Sero-negative poly arthropathy and Fibromyalgia are probably not the 'neuromuscular diseases' they mean (like all sorts of 'sclerosis') - but on the other hand both are (to my limited knowledge) muscular probs due to neurological malfunctions - so not that 'far off' and could well be very similar with regard to general anaesthetics.

Pain management clinics don't necessarily come up with medication to help. At least I doubt very much that "my" consultant at the pain clinic here would prescribe anything if you don't want it. They are known to try alternative routes as well (like e.g. water therapy, osteopathy, ...), especially for patients that for whatever reason can't take certain medication. (But do talk to them about the anti-convulsant medication mentioned in one of the other threads)

And why should I mind if you print this thread? If it can help you - definitely go ahead!!
 

Offline Andrew K Fletcher

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What are the effects of anaesthetics on the liver, and...
« Reply #4 on: 22/06/2008 09:42:52 »
Save your urine produced during the night and fiorst thing in the morning in a clear tall jar. Tilt your bed raising it 15 cm's or 6 inches in real measurements :) Higher at the head end and repeat the urine collection.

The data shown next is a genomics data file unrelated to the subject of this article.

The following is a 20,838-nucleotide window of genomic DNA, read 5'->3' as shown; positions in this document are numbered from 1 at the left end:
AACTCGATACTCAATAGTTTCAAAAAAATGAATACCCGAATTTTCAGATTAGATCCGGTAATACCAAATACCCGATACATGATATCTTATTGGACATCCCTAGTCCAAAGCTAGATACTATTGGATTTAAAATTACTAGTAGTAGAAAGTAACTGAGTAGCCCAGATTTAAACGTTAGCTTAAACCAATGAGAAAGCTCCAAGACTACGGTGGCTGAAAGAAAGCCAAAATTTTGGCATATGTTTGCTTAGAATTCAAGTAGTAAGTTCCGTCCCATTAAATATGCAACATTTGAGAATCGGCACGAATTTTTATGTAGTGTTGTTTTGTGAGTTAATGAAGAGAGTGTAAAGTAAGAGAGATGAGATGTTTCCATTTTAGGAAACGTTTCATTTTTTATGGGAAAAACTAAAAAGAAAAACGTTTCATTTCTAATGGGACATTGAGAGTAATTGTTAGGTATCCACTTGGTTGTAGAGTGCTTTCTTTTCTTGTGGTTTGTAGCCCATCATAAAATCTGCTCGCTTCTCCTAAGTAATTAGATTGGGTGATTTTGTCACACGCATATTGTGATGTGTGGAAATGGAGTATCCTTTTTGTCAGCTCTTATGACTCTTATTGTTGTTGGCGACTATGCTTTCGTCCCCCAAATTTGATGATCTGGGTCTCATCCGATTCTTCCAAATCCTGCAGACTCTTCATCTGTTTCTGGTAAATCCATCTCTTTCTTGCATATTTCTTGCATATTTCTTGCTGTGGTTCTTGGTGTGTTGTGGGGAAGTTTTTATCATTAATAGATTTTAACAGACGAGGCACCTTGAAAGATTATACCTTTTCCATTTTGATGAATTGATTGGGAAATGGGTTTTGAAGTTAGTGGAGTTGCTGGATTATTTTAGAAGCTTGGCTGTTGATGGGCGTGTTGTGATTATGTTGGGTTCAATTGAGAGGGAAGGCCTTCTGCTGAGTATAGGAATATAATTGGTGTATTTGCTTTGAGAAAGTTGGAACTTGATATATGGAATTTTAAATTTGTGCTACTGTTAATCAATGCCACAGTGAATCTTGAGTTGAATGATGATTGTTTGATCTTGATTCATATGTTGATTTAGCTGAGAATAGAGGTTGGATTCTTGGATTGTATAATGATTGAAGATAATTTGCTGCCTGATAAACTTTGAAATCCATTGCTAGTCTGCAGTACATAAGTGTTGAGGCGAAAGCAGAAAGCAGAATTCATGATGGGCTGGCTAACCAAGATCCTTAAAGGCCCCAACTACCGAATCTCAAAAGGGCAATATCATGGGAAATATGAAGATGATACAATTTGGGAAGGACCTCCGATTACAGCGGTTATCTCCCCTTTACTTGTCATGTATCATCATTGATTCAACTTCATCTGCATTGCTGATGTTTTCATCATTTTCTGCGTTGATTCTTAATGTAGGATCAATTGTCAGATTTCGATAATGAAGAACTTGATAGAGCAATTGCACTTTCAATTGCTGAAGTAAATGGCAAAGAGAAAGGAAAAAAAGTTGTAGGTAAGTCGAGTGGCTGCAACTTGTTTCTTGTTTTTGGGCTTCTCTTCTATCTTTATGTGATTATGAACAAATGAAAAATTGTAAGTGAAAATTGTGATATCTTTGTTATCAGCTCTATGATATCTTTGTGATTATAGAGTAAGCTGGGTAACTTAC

Use a hydrometer to determine how much dissolved solutes are in your urine and compare the density and you should see some pretty convincing differences. Repeat over several days of sleeping flat and tilted and have your partner do the same just to confirm you are not imagining it. Colour, smell, clarity should be different, and if you remain unconvinced about the connection with gravity, renal filtration and detox, sleep head down and feet up one night. Now you will learn that solutes do not get filtered by the kidneys when we are upside down but remain in the body becuase the density of urine drops off to near water density.

Add to IBT some asparagus and a cup or two of nettle tea and you unleash an amazing detox assault on your blood.

http://www.newmediaexplorer.org/sepp/2007/04/12/medical_underground_inclined_bed_therapy.htm
« Last Edit: 22/06/2008 09:45:25 by Andrew K Fletcher »
 

Offline OldDragon

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What are the effects of anaesthetics on the liver, and...
« Reply #5 on: 22/06/2008 17:16:58 »
Thanks, Jutta and Andrew.  :)

At that bit of fun the other night, I was given some nettle tea to try, oddly enough, and also some of the homemade elderlower/springwater drink and sweetened a little with apple juice, as I prefer something a shade on the sharp side, rather than sweet drinks. I'd asked especially for the latter, as it's a favourite and refreshing. (I haven't drunk alcohol in over fifteen years.)